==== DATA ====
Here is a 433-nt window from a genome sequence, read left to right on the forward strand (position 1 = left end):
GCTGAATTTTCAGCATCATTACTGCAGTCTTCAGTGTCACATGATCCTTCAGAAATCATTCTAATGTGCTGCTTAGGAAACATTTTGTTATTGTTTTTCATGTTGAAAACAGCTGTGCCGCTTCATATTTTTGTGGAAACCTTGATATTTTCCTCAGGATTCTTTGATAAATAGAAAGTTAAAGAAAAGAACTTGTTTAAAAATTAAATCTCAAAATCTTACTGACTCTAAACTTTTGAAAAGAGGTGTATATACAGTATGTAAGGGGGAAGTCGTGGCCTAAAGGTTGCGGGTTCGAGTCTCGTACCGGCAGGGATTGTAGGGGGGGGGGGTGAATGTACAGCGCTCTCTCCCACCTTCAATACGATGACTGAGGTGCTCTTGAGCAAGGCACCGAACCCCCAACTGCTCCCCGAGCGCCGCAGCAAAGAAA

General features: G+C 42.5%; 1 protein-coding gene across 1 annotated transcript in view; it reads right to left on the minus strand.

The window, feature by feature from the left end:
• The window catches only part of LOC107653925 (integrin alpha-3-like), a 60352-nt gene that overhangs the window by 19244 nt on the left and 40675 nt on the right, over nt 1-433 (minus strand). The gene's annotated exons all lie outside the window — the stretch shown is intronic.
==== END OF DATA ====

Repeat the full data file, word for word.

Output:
Here is a 433-nt window from a genome sequence, read left to right on the forward strand (position 1 = left end):
GCTGAATTTTCAGCATCATTACTGCAGTCTTCAGTGTCACATGATCCTTCAGAAATCATTCTAATGTGCTGCTTAGGAAACATTTTGTTATTGTTTTTCATGTTGAAAACAGCTGTGCCGCTTCATATTTTTGTGGAAACCTTGATATTTTCCTCAGGATTCTTTGATAAATAGAAAGTTAAAGAAAAGAACTTGTTTAAAAATTAAATCTCAAAATCTTACTGACTCTAAACTTTTGAAAAGAGGTGTATATACAGTATGTAAGGGGGAAGTCGTGGCCTAAAGGTTGCGGGTTCGAGTCTCGTACCGGCAGGGATTGTAGGGGGGGGGGGTGAATGTACAGCGCTCTCTCCCACCTTCAATACGATGACTGAGGTGCTCTTGAGCAAGGCACCGAACCCCCAACTGCTCCCCGAGCGCCGCAGCAAAGAAA

General features: G+C 42.5%; 1 protein-coding gene across 1 annotated transcript in view; it reads right to left on the minus strand.

The window, feature by feature from the left end:
• The window catches only part of LOC107653925 (integrin alpha-3-like), a 60352-nt gene that overhangs the window by 19244 nt on the left and 40675 nt on the right, over nt 1-433 (minus strand). The gene's annotated exons all lie outside the window — the stretch shown is intronic.